A new study on the mysterious origins of a deadly fungal infection that seemed to have simultaneously emerged in far-flung corners of the globe finds that global warming may be to blame.
Candida auris, a fungus that can kill anyone who comes into close contact with a carrier, was first identified in 2009 in a Japanese patient with an ear infection. It then started showing up in hospitals in Asia, Africa and South America in patients without a clear link — and no one could figure out why.
“The greatest mystery is how you end up with the same fungal species emerging in three different continents at roughly the same time when they are genetically different,” says Dr. Arturo Casadevall, chair of the molecular microbiology and immunology department at the Johns Hopkins Bloomberg School of Public Health. He’s also the lead author of the new Candida auris study, published Tuesday in the journal mBio.
In researching Candida auris, Casadevall’s team looked at close relatives of the fungus. They noticed the majority of them cannot survive in the warm temperatures of the human body, leading them to believe that this fungus may have adapted to higher temperatures.
The majority of fungi grow well in ambient temperatures but only a small percentage can tolerate our body temperature. The concern is that the higher ambient temperatures caused by global warming will eventually lead some kinds of fungus to breach the thermal restriction zone, what Casadevall explains is a zone that is so hot that it typically keeps most fungal species off our body. Without those defenses working, Candida auris and other fungal species that adapt to higher temperatures can infect and possibly kill humans.
So far, Candida auris infections have been reported in more than 30 countries, including India, South Africa and Russia. Over one-third of patients who carry the often drug-resistant disease die, according to the Centers for Disease Control and Prevention (CDC). The disease is still rare in the U.S, with only about 680 confirmed cases nationwide, the CDC says. There have been at least 336 cases in New York, 180 in Illinois and 124 in New Jersey.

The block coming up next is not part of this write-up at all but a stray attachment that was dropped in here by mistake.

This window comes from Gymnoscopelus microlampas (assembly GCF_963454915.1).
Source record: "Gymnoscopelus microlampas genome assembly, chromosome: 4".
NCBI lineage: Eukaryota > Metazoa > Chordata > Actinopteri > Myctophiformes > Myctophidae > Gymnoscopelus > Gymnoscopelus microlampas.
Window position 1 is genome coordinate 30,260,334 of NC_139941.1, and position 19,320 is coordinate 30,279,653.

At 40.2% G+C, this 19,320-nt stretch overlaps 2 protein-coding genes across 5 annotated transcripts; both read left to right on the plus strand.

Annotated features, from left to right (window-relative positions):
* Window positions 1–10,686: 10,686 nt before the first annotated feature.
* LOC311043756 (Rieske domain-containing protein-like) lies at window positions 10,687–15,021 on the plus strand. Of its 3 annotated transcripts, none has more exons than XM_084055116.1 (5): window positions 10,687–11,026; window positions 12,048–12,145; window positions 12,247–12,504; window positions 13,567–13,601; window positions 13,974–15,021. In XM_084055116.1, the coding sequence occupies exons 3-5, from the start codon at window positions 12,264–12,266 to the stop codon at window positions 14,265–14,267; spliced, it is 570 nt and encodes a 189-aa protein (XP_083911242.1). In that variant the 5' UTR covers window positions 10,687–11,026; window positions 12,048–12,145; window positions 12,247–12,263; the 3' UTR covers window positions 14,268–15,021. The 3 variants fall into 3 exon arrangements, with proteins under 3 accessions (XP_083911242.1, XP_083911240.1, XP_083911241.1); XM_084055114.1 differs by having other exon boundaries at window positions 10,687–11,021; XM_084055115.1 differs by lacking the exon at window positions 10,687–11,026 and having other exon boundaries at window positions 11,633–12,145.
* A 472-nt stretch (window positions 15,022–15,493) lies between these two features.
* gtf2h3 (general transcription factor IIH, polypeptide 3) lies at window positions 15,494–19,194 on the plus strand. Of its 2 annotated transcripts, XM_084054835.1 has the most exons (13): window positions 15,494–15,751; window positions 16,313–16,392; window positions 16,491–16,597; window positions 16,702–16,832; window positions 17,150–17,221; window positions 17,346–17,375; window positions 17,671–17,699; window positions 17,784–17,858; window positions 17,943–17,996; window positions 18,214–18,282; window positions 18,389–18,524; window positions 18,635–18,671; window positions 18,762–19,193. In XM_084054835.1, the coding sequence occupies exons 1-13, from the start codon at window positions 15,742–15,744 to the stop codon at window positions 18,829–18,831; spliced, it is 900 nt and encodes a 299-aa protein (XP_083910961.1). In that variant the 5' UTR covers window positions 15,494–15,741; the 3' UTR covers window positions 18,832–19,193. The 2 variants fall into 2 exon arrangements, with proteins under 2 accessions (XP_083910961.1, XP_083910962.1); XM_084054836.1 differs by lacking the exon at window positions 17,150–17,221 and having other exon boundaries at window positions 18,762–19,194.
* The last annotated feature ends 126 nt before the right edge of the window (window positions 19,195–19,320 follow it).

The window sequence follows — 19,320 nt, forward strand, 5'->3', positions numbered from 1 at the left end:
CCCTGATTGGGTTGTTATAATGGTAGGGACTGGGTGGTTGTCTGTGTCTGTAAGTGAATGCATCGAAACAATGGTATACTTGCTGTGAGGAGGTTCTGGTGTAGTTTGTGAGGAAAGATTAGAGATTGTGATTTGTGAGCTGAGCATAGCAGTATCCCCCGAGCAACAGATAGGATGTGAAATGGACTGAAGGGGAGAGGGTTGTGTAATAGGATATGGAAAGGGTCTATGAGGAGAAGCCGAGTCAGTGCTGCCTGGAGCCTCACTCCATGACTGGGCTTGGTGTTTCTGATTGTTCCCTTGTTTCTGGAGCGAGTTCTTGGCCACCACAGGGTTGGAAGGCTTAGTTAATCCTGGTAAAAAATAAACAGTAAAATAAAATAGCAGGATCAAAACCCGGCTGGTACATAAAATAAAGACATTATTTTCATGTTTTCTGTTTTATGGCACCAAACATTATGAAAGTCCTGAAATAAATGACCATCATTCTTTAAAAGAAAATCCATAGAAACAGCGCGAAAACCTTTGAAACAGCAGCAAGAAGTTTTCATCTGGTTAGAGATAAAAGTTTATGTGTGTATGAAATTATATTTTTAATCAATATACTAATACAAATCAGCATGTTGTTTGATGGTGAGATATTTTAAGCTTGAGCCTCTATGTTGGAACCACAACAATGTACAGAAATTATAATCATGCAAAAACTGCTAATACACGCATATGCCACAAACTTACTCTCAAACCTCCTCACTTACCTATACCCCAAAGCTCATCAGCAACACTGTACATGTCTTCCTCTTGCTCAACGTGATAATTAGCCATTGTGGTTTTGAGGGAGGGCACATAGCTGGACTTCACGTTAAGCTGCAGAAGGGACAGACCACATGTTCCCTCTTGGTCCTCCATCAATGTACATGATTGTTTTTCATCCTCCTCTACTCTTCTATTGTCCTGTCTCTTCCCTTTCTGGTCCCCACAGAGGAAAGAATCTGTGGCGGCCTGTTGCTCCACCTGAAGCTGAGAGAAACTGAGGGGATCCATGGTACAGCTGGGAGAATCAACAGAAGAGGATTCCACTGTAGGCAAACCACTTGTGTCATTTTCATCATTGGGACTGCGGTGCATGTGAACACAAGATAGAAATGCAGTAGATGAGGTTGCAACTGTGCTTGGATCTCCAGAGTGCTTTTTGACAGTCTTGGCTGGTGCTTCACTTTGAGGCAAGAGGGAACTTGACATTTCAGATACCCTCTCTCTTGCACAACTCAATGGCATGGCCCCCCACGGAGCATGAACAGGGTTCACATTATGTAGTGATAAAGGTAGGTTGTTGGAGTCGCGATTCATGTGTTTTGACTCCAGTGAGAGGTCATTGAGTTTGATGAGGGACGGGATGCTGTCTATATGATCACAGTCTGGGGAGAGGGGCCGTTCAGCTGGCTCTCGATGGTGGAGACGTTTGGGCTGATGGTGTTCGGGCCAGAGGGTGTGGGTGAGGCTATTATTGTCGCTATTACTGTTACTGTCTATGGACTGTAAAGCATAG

Still, experts are worried about Candida auris. It can be difficult to detect, because it often occurs in patients who are already sick from other infections, according to the CDC. Its symptoms include fever and chills that don’t respond to regular antibiotic treatment. People with already-compromised immune systems are especially vulnerable, while hospital outbreaks have led to both confusion and secrecy. Governments across the country and world have often been cautious about creating panic, choosing not to explicitly publicize such incidents.
The fungus is especially alarming to health workers, who may fear for their own safety when treating the illness. They don’t want to catch the infectious disease or transfer it onto another patient. Last May, an elderly man at a Brooklyn hospital who was there for abdominal surgery was infected with Candida auris and died 90 days later. Eliminating all traces of the fungus from his contaminated room was so difficult that “the hospital needed special cleaning equipment and had to rip out some of the ceiling and floor tiles,” the New York Times reports.
Further frightening experts: most known strains of Candida auris have been resistant to at least one of three drug classes used to treat fungal infections. More than one-third of strains were resistant to two, and some appeared to be resistant to all three, according to the CDC.
Casadevall says his results are a sign that humanity may be about to face other new diseases also caused by fungi adapting to warmer climates. Further research, he says, should help us better understand where Candida auris came from and, hopefully, how we might fight it. “How are we going to prepare ourselves?,” he asks. “We’re putting this story together now, 10 years after it happened.”
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